5 reasons why academics should read Anathem

I just read Neal Stephenson’s 2008 novel Anathem and now I walk around pestering everyone I know telling them to read it too. Well, not everyone: just people who are or have been in academia. Judging from Goodreads reviews everyone else finds the novel too long and theoretical, full of made up words, and full of characters who are too detached from the real world to be believable. Pay no heed to the haters - here’s why you academic types should read Anathem:

1. You will feel right at home even though the story is set in an alien world (I).

The planet is called Arbre and its history and society are not radically different from Earth’s. Except that at some point (thousands of years before the story begins) the people of Arbre revolted against science and confined their intellectuals to monasteries where the development and use of technology is severely limited - no computers, no cell phones, no internet, no cameras, etc -, as is any contact with the outside world. Inside these monasteries (“Maths”) the intellectuals (the “avout”) dedicate themselves to the study and development of mathematics, physics, and philosophy. As the use of technology is restricted, all that research is purely theoretical.

Arbre’s Maths are therefore an allegory for Earth’s universities. How many of our papers and dissertations end up having any (non-academic) impact? Maybe 1% of them? Fewer than that? In (Earth’s) academia the metric of success is usually peer-reviewed publications, not real-world usefulness. Even what we call, say, “applied econometrics” or “applied statistics” is more often than not “applied” only in a limited, strictly academic sense; when you apply econometrics to investigate the effect of economic growth on democracy that is unlikely to have any detectable effect on economic growth or democracy.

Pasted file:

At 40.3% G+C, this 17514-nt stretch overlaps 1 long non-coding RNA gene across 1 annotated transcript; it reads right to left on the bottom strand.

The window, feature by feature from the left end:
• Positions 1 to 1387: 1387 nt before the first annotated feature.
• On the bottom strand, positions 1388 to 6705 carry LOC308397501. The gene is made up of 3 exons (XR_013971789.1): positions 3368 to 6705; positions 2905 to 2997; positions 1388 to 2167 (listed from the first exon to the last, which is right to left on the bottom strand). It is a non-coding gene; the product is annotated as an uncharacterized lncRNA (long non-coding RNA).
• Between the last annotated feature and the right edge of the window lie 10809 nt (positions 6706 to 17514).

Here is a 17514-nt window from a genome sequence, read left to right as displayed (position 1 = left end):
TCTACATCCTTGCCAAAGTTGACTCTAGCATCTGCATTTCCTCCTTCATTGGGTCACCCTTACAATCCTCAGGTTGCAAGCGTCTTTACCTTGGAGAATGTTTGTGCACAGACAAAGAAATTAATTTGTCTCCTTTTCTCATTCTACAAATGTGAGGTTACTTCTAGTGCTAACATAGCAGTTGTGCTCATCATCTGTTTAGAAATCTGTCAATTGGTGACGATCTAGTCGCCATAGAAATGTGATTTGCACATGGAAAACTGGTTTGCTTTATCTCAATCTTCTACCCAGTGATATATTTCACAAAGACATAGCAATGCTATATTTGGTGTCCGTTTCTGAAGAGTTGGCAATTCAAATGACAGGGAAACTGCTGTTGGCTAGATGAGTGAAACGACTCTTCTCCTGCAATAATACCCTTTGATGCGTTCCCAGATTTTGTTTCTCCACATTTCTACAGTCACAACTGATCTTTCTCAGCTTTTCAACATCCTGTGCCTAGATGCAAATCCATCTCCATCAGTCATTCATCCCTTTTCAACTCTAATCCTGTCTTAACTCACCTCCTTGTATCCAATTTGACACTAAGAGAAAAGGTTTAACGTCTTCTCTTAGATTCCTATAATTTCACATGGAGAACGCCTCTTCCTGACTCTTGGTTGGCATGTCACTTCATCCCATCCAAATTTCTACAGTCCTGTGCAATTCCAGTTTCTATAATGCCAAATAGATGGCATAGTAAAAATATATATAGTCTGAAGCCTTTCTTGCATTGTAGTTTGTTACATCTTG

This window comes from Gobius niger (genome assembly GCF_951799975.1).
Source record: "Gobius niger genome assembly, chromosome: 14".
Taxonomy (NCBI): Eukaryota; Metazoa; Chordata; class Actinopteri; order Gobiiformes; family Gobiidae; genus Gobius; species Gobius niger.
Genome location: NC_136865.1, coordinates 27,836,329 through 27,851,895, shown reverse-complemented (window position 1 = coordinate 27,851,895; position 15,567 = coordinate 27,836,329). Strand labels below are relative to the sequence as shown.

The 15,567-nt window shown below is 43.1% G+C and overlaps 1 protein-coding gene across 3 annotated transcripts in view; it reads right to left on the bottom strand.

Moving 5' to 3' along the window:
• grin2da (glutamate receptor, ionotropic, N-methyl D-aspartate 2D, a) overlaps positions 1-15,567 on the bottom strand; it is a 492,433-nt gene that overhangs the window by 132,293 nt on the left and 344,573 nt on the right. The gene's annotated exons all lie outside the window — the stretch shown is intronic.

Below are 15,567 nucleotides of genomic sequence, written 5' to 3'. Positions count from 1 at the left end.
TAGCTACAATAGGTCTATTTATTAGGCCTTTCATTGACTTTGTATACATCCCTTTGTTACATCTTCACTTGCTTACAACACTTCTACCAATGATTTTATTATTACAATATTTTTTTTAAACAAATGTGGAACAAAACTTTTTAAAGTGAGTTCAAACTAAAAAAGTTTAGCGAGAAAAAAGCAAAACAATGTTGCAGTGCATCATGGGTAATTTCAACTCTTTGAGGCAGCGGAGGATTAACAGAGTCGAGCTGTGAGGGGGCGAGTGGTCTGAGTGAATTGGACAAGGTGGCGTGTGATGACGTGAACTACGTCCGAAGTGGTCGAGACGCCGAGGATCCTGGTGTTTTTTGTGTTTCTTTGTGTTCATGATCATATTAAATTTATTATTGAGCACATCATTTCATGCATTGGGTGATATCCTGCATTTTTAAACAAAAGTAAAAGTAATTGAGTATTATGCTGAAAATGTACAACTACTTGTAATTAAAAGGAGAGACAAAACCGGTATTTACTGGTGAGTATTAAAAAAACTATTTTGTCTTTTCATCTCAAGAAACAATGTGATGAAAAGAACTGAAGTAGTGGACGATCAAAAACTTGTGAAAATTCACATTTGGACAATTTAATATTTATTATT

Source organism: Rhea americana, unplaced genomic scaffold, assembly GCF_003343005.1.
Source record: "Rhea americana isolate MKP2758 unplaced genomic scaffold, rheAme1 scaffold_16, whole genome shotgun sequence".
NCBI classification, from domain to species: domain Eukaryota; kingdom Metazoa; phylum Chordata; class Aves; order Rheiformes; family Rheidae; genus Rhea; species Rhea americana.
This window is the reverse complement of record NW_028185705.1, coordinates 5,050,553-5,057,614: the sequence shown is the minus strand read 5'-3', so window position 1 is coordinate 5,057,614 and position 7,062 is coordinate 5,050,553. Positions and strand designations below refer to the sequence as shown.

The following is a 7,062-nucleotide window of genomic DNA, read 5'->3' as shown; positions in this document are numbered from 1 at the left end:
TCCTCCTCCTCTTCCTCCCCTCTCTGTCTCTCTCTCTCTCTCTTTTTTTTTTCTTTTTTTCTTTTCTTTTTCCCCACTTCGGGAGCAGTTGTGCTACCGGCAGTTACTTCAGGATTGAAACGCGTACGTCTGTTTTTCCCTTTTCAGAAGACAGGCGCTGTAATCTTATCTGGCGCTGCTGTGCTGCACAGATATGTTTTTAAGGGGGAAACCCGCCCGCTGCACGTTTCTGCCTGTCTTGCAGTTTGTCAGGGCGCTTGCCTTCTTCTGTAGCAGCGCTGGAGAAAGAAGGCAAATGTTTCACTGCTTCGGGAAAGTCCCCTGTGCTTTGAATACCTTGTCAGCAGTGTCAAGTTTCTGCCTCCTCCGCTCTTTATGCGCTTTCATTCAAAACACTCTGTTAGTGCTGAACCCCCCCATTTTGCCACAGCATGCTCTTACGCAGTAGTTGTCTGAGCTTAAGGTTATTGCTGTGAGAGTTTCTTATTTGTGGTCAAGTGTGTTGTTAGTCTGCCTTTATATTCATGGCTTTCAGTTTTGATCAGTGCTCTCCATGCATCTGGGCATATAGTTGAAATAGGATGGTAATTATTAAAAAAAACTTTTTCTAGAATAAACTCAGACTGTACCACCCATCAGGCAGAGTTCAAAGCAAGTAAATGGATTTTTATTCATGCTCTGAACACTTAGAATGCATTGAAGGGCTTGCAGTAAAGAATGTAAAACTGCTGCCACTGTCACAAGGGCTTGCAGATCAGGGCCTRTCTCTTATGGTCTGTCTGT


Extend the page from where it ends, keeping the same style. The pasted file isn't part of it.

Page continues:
So, in Anathem you find this bizarre alien world where intellectuals are physically confined and isolated from the rest of the world and can’t use technology and yet that world feels familiar and as a (current or former) scholar you won’t react to that in the same way other people do. If you go check the reviews on Goodreads you’ll see lots of people complaining that the Maths are unrealistic. To you, however, Maths will sound eerily natural; Anathem would be more alien to you if the Maths were, say, engineering schools.

(Needless to say, the allegory only goes so far, as Arbran’s avout are legally forbidden from having any real-world impact; having no choice in the matter, they don’t lose any sleep over the purely academic nature of their work. And of course people do produce lots of useful research at Earth’s universities.)

2. You will feel right at home even though the story is set in an alien world (II).

The way an Arbran avout progresses in his or her mathic career is entirely different from the way an Earthly scholar progresses in his or her academic career - and yet way too familiar. In Arbre you start by being collected at around age 10. That makes you a “fid” and you will be mentored and taught by the more senior avout, each of which you will respectully address as “pa” or “ma”. When you reach your early twenties you choose - and are chosen by - a specific mathic order. There are many such orders, each named after the avout who founded it - there are the Edharians, the Lorites, the Matharrites, and so on, each with specific liturgies and beliefs.

The avout are not allowed to have any contact with the outside world (the “extramuros”) except at certain regular intervals: one year (the Unarian maths), ten years (the Decenarian maths), one hundred years (the Centenarian maths), or one thousand years (the Milleniarian maths). And only for ten days (those days are called “Apert”). You can get collected by any math - Unarian, Decenarian, Centenarian, or Millenarian. If you get collected, say, at a Unarian math, and you show a lot of skill and promise, you can get upgraded (“Graduated”) to a Decenarian math. If you keep showing skill and promise you can get Graduated to a Centenarian math. And so on. The filter gets progressively stricter; only very few ever get Graduated to the Millenarian maths.

So, the reward for being isolated from the outside world and focusing intensely on your research is… getting even more isolated from the outside world so that you can focus even more intensely on your research. Sounds familiar?

3. Anathem gives you vocabulary for all things academia.

Think back to your Ph.D. years and remember the times you went out with your fellow fids for drinks (well, if you were actual fids you wouldn’t be able to leave your math - you could, but then you wouldn’t be able to go back, except during Apert - but never mind that). Weird conversations (from the point of view of those overhearing them) ensued and you got curious looks from waiters and from other customers.